Measles outbreak spreads to Oklahoma as U.S. reports 41 new cases

FILE PHOTO: FILE PHOTO: FILE PHOTO: A vial of the measles, mumps, and rubella virus (MMR) vaccine is pictured at the International Community Health Services clinic in Seattle, Washington, U.S., March 20, 2019. REUTERS/Lindsey Wasson/File Photo/File Photo/File Photo

(Reuters) – The worst measles outbreak in the United States in 25 years has spread to Oklahoma, federal health officials said on Monday as they reported 41 new cases nationwide, raising the total number sickened this year to 880 people.

The U.S. Centers for Disease Control and Prevention reported a 4.9% increase in the number of measles cases from May 10 to May 17 in an outbreak that has now reached 24 states. The agency has been providing weekly updates every Monday.

The CDC said there had been one confirmed case in Oklahoma.

Most of the new cases were in New York, CDC spokesman Jason McDonald said, with 21 cases recorded in New York City and nine in Rockland County.

Health experts say the virus has spread among school-age children whose parents declined to give them the vaccine, which confers immunity to the disease. A vocal fringe of U.S. parents, some in New York’s ultra-Orthodox Jewish communities, cite concerns that the vaccine may cause autism, despite scientific studies that have debunked such claims.

Although the virus was eliminated from the country in 2000, meaning the disease was no longer a constant presence, outbreaks still happen via travelers coming from countries where measles is still common, according to the CDC.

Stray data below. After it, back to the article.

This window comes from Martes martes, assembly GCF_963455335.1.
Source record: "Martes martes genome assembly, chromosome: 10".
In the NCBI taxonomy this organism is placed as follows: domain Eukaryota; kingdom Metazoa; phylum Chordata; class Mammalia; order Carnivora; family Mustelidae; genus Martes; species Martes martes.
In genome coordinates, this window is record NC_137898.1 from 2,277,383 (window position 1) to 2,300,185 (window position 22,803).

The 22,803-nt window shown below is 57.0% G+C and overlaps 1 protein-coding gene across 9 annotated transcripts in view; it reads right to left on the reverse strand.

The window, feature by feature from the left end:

Experts warn that the outbreak is not over as the number of cases approaches the 1994 total of 958. That was the highest number since 1992, when the CDC recorded 2,126 cases.

More than 40 people in 2019 brought measles to the United States from other countries, most frequently Ukraine, Israel and the Philippines, federal officials said.

(Reporting by Gabriella Borter in New York, Ankur Banerjee in Bengaluru; Editing by Scott Malone and Bill Berkrot)

Up to 84,000 Americans hospitalized with flu in past three months – CDC

FILE PHOTO: A triage surge tent is seen outside Loma Linda University Health Center for patients infected with an influenza A strain known as H3N2, in Loma Linda, California U.S. January 17, 2018. REUTERS/Lucy Nicholson

An estimated 69,000 to 84,000 Americans were hospitalized due to the flu in the last three months, the Centers for Disease Control and Prevention (CDC) said on Friday.

The nation saw one of the worst flu outbreaks in nearly a decade during the 2017-2018 season, with more than 900,000 cases of hospitalizations and over 80,000 deaths, the CDC estimates https://www.cdc.gov/flu/spotlights/press-conference-2018-19.htm#ref1.

Between Oct. 1, 2018 and Jan. 5, 2019, about 6 million to 7 million people were reported to have contracted the flu, according to data collected by the health agency.

Health regulators have been trying to combat flu outbreaks in the United States and the U.S. Food and Drug Administration approved the first new flu medication in nearly two decades last year.